To urge a fourth round of warfare against Hamas is no easy matter, least of all at a moment when Israeli decision-makers were surprised to learn of an unanticipated fiscal gap of 3.6 percent between state revenue and expenditures. And wars are costly, not only in treasure but in lives.
However, questions about the timing of a fourth round with Hamas must not blind us to the need for it. Only another such round can possibly bring the group to the conclusion the Arab states reached after four rounds of war with the Jewish state in 1948, 1956, 1967 and 1973—that the pain to be suffered is so great and the chance of eliminating the Jewish state so slim as to render further violence pointless.
This realization on the part of the Arab states did not stem from a change of heart regarding Israel. In the most recent Pew poll, the most reliable survey of public opinion in the Middle East, the Egyptian public ranked as the most hostile public towards Israel in the Arab world.
Yet this hostility has not translated into Egyptian war-making against Israel since 1973. Memories of the pain and sacrifice caused by Egypt’s wars against Israel remain so powerful that in the elections held in 2012 after the ouster of the Mubarak regime, only one of the 21 lists called in its campaign platform to prepare Egypt for hostilities against Israel. That party, “Tomorrow,” secured less than 1 percent of the popular vote, proving that pain trumps deeply felt ideological and religious hatred of Israel.
Hamas seems to be treading the same path the Arab states trod.
Contrary to the mantra among politicians and media people that “after every round, we return to the same point,” after every round of massive fighting, Hamas has reacted with the launching of fewer missiles over time.
The most telling was what occurred after the third round in 2014. Fifty missiles were launched during the ensuing three-and-a-half-year lull compared to more than 2,000 missiles launched between the Israeli withdrawal from Gaza in 2005 and the first massive round of fighting in the winter of 2008-09, which was an even shorter interval.
What Israel achieved against Hamas is what Gen. Doron Almog and other military thinkers call “accumulated deterrence.” Hamas was continuously more deterred even as it trained and became more lethal.
Hamas, which is ideologically committed to destroying the Jewish state, tested Minister of Defense Avigdor Lieberman’s mettle by launching, eight months ago, weekly “marches of return” and daily incendiary balloons. Hamas called his bluff, and the Netanyahu government did not go to war.
This paved the way for a careful strategy of extortion in which Hamas tries to inflict a minimum of violence for maximum dividends, staying just shy of the type of all-out war it assiduously tries to avoid. This strategy annuls “accumulated deterrence,” and the dividends Hamas reaps are used to continue the violence and improve the lethality of its troops. The $15 million in cash recently distributed to Hamas by the Qatari envoy, with Netanyahu’s permission, highlighted the effectiveness of this strategy.
This is a losing proposition that can only be changed by another massive round of fighting. The closer the intervals between wars with Israel, the greater the chance that Hamas will not only be deterred from warfare, but will experience the change of heart that affected the Arab states in the 1970s.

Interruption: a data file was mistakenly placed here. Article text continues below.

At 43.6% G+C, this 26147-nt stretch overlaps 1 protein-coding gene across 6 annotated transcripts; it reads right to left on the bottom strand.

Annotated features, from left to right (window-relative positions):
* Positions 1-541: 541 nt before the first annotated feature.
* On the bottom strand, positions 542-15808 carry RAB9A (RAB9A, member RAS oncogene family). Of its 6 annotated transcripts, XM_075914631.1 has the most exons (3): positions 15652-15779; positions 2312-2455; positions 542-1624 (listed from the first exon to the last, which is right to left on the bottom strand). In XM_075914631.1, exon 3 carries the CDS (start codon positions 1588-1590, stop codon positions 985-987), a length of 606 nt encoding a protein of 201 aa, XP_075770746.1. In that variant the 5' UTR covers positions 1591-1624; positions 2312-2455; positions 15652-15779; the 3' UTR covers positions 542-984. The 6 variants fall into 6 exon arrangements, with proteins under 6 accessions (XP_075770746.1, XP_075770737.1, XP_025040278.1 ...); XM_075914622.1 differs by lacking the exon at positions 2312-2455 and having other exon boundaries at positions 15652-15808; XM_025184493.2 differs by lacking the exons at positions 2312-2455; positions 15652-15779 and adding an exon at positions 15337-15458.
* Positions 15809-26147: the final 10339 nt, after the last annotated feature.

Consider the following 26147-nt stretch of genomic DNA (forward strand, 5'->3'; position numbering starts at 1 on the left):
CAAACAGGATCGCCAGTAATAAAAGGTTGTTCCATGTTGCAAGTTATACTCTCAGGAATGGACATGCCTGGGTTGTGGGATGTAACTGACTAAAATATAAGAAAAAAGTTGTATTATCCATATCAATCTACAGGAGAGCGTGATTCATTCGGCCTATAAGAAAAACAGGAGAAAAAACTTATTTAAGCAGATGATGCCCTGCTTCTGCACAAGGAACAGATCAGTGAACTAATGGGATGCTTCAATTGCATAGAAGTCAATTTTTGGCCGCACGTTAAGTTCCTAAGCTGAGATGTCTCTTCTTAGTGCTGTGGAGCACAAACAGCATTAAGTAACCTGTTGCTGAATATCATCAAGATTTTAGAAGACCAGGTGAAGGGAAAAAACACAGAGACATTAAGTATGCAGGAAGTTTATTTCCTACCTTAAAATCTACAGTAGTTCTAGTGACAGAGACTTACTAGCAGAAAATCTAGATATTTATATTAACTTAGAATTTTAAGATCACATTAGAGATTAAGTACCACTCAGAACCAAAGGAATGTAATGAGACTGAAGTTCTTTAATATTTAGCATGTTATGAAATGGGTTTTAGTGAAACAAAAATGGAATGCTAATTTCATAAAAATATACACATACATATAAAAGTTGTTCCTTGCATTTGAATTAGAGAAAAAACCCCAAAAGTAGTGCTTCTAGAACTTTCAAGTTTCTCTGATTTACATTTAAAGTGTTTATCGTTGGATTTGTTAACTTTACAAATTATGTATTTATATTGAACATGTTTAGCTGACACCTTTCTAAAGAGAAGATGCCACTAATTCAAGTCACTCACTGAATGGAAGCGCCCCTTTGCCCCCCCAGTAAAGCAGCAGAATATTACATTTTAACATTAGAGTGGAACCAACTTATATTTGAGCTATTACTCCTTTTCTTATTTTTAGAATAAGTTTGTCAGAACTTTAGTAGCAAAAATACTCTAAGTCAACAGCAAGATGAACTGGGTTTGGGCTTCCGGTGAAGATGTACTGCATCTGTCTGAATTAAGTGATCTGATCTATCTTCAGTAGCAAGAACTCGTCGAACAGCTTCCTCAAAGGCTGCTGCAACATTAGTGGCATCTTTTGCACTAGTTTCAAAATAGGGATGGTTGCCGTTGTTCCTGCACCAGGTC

There is no good reason to delay the next inevitable round of fighting. Consider the arguments made against another massive round.
The focus on Iran was one of Netanyahu’s declared reasons for delaying another war with Hamas. This no longer makes sense, as the United States has taken major steps against Tehran. One can even argue that Israel’s weakness against Hamas goads Iran on rather than inhibits it.
There was hope that pressure from the Gazan public would force Hamas into a quid pro quo—that concessions granted to Hamas for the sake of peace would result in the group being tamed in the way the Palestinian Authority has been tamed, at least to a degree. Yet after every concession (the latest in the form of pure cash), Hamas responds not with peace, but with bolder and more violent efforts at the fence, including crossing it for the purpose of intelligence gathering, and, above all, more missile-launchings.
Rather than “accumulated deterrence,” which Israel achieved in the first three rounds, we are now in an extortion framework. We are seeing provocations increase, with Hamas and its allies launching more and more missiles over the past eight months. At the previous peak in May, a little more than a month after the “March of Return” campaign began, 200 missiles were launched over two days. Last week, 469 missiles were launched over the same period.
One of the greatest acts of political acumen in recent world history was to reward West Germany with the Marshall Plan, as opposed to the sort of punishment that was meted out to a far more benign Germany after World War I. But this was only a wise move after the total defeat of Nazi Germany.
There are many who want to avoid war and shower Gaza with economic aid before defeating Hamas. This would be an act of political delusion, not acumen.
Solomon, the wisest of men, said there is a time for war and a time for peace. Now, alas, is the time for war.
Hillel Frisch is a professor of political studies and Middle East studies at Bar-Ilan University, and a senior research associate at the Begin-Sadat Center for Strategic Studies.
BESA Center Perspectives Papers are published through the generosity of the Greg Rosshandler Family